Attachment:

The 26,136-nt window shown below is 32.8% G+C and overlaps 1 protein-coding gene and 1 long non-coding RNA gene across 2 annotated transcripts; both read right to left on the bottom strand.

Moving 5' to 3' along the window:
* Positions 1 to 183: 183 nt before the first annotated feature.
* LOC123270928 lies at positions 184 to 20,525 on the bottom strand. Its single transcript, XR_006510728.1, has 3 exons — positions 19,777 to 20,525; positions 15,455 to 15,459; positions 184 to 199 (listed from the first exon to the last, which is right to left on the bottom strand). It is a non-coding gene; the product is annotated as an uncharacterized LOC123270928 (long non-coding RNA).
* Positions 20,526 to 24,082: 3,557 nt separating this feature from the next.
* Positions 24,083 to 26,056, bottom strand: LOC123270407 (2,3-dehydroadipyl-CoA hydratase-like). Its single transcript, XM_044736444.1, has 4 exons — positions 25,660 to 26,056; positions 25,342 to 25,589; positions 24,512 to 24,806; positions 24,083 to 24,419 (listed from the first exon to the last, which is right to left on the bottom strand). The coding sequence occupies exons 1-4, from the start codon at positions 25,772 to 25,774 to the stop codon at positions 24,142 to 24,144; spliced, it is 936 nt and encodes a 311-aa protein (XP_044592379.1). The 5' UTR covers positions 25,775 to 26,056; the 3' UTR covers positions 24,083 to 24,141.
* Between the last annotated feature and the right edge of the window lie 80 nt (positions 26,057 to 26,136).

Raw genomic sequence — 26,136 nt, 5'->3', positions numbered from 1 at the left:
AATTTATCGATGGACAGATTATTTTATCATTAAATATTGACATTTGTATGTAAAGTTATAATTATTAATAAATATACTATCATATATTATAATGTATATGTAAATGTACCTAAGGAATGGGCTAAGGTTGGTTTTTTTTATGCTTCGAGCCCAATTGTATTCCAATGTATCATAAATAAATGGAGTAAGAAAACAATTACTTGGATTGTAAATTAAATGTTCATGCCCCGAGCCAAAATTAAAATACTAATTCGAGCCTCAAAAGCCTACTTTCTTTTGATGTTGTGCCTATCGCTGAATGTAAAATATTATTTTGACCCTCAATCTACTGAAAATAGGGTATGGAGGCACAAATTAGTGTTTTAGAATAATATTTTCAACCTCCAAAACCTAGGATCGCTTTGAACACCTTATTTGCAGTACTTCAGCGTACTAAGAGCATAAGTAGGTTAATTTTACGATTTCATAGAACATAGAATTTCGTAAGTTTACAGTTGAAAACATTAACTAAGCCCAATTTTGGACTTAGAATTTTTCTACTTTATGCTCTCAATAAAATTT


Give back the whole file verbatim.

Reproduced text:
The 26,136-nt window shown below is 32.8% G+C and overlaps 1 protein-coding gene and 1 long non-coding RNA gene across 2 annotated transcripts; both read right to left on the bottom strand.

Moving 5' to 3' along the window:
* Positions 1 to 183: 183 nt before the first annotated feature.
* LOC123270928 lies at positions 184 to 20,525 on the bottom strand. Its single transcript, XR_006510728.1, has 3 exons — positions 19,777 to 20,525; positions 15,455 to 15,459; positions 184 to 199 (listed from the first exon to the last, which is right to left on the bottom strand). It is a non-coding gene; the product is annotated as an uncharacterized LOC123270928 (long non-coding RNA).
* Positions 20,526 to 24,082: 3,557 nt separating this feature from the next.
* Positions 24,083 to 26,056, bottom strand: LOC123270407 (2,3-dehydroadipyl-CoA hydratase-like). Its single transcript, XM_044736444.1, has 4 exons — positions 25,660 to 26,056; positions 25,342 to 25,589; positions 24,512 to 24,806; positions 24,083 to 24,419 (listed from the first exon to the last, which is right to left on the bottom strand). The coding sequence occupies exons 1-4, from the start codon at positions 25,772 to 25,774 to the stop codon at positions 24,142 to 24,144; spliced, it is 936 nt and encodes a 311-aa protein (XP_044592379.1). The 5' UTR covers positions 25,775 to 26,056; the 3' UTR covers positions 24,083 to 24,141.
* Between the last annotated feature and the right edge of the window lie 80 nt (positions 26,057 to 26,136).

Raw genomic sequence — 26,136 nt, 5'->3', positions numbered from 1 at the left:
AATTTATCGATGGACAGATTATTTTATCATTAAATATTGACATTTGTATGTAAAGTTATAATTATTAATAAATATACTATCATATATTATAATGTATATGTAAATGTACCTAAGGAATGGGCTAAGGTTGGTTTTTTTTATGCTTCGAGCCCAATTGTATTCCAATGTATCATAAATAAATGGAGTAAGAAAACAATTACTTGGATTGTAAATTAAATGTTCATGCCCCGAGCCAAAATTAAAATACTAATTCGAGCCTCAAAAGCCTACTTTCTTTTGATGTTGTGCCTATCGCTGAATGTAAAATATTATTTTGACCCTCAATCTACTGAAAATAGGGTATGGAGGCACAAATTAGTGTTTTAGAATAATATTTTCAACCTCCAAAACCTAGGATCGCTTTGAACACCTTATTTGCAGTACTTCAGCGTACTAAGAGCATAAGTAGGTTAATTTTACGATTTCATAGAACATAGAATTTCGTAAGTTTACAGTTGAAAACATTAACTAAGCCCAATTTTGGACTTAGAATTTTTCTACTTTATGCTCTCAATAAAATTT